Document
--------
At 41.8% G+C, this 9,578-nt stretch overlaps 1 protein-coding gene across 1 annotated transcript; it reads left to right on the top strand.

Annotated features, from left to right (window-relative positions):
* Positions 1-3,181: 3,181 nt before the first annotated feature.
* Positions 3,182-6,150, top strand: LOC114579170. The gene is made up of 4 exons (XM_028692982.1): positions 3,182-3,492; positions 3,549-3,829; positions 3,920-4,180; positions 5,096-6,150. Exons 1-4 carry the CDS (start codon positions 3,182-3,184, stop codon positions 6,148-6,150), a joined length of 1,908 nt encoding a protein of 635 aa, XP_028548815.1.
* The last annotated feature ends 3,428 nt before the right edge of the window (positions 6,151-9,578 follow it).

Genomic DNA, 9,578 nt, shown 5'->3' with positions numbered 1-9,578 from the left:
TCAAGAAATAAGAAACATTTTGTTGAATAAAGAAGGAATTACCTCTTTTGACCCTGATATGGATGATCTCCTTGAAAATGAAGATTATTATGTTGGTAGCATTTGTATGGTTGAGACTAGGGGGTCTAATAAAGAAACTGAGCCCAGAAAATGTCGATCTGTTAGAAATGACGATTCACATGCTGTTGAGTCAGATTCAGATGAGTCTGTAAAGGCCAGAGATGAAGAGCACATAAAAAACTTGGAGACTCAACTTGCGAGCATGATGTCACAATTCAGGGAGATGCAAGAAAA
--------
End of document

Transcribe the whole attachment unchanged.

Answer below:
At 41.8% G+C, this 9,578-nt stretch overlaps 1 protein-coding gene across 1 annotated transcript; it reads left to right on the top strand.

Annotated features, from left to right (window-relative positions):
* Positions 1-3,181: 3,181 nt before the first annotated feature.
* Positions 3,182-6,150, top strand: LOC114579170. The gene is made up of 4 exons (XM_028692982.1): positions 3,182-3,492; positions 3,549-3,829; positions 3,920-4,180; positions 5,096-6,150. Exons 1-4 carry the CDS (start codon positions 3,182-3,184, stop codon positions 6,148-6,150), a joined length of 1,908 nt encoding a protein of 635 aa, XP_028548815.1.
* The last annotated feature ends 3,428 nt before the right edge of the window (positions 6,151-9,578 follow it).

Genomic DNA, 9,578 nt, shown 5'->3' with positions numbered 1-9,578 from the left:
TCAAGAAATAAGAAACATTTTGTTGAATAAAGAAGGAATTACCTCTTTTGACCCTGATATGGATGATCTCCTTGAAAATGAAGATTATTATGTTGGTAGCATTTGTATGGTTGAGACTAGGGGGTCTAATAAAGAAACTGAGCCCAGAAAATGTCGATCTGTTAGAAATGACGATTCACATGCTGTTGAGTCAGATTCAGATGAGTCTGTAAAGGCCAGAGATGAAGAGCACATAAAAAACTTGGAGACTCAACTTGCGAGCATGATGTCACAATTCAGGGAGATGCAAGAAAA